The other day I was in my home office when the doorbell rang. I looked out of the window and saw two older women in their Sunday best (it was a Saturday) coming up the driveway. I recognized them as half of a team of missionaries who come through the neighborhood every month or so; the other half of the team, being fleeter of foot, were already on the doorstep.
I ignored them. I returned to my computer, sat there working quietly, and ignored them.
Just last week, my valiant spouse wasted nearly an hour of her time in conversation with missionaries on our doorstep - whether it was the same group, I don't know. I was unwilling to follow her example.
It's not that I'm afraid to talk to missionaries. It's that I can no longer be bothered with them.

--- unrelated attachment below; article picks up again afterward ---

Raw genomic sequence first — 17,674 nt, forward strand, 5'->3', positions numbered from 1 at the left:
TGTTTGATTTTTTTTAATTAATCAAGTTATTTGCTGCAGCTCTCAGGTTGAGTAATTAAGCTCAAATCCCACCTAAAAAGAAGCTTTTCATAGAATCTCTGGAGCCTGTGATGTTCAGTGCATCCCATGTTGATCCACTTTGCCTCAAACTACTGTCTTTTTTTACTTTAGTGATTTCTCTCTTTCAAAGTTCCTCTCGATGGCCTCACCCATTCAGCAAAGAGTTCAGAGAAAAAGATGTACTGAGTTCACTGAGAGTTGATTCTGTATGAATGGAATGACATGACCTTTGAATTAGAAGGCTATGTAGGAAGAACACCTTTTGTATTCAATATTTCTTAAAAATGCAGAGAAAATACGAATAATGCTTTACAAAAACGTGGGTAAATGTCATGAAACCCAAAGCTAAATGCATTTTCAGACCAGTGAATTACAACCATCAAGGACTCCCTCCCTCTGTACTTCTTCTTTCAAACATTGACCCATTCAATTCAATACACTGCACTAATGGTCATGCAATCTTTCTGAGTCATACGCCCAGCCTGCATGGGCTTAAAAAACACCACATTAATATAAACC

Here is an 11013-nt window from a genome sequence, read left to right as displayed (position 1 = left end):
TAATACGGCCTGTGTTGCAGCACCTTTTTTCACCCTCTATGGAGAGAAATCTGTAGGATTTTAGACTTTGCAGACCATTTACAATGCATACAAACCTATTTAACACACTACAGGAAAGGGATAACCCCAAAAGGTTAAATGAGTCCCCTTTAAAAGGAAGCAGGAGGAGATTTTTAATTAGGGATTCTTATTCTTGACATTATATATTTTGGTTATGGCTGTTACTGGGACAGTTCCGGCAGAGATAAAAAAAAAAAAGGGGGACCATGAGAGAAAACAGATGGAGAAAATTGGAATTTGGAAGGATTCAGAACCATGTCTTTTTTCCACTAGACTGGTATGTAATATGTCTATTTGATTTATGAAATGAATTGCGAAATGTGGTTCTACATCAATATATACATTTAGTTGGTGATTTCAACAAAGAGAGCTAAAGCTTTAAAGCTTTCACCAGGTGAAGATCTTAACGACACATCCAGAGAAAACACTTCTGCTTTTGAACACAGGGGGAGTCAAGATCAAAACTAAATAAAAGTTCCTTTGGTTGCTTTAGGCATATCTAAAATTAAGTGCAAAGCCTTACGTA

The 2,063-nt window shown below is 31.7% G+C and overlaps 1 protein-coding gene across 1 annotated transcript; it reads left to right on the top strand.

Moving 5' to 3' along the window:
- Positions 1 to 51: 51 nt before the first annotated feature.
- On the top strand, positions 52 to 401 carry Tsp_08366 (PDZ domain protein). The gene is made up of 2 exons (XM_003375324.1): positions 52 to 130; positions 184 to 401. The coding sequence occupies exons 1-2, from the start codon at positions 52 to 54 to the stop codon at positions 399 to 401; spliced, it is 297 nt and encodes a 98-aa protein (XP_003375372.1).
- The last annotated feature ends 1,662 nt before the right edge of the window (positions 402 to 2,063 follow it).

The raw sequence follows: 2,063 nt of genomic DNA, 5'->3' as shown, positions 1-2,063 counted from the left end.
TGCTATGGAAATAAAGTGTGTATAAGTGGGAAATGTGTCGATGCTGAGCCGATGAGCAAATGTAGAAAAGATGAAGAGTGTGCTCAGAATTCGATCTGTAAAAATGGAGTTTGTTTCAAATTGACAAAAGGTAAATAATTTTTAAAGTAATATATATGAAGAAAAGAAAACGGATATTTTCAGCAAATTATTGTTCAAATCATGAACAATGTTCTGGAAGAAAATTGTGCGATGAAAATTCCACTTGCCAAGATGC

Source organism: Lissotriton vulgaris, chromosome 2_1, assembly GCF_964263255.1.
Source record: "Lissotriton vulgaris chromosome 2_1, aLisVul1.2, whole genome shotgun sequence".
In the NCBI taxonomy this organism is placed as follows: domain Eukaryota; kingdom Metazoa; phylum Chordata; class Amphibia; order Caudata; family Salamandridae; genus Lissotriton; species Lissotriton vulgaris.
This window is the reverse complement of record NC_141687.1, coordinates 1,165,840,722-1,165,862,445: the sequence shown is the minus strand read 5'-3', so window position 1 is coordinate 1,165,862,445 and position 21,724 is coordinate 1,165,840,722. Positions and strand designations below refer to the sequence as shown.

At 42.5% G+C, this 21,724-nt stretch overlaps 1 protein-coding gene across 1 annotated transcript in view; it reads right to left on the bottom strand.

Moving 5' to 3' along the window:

Monday, April 24, 2006
Friday, April 7, 2006
I found myself in a peculiar situation the other day. I had been asked to lead a brief discussion on "The Social and Ethical Implications of Nanotechnology" at an event dubbed "Nanotech Day" - a meeting between researchers in a nanotech center at Georgia Tech and researchers from the CDC. The meeting turned out to be something like a four-hour, interactive infomercial.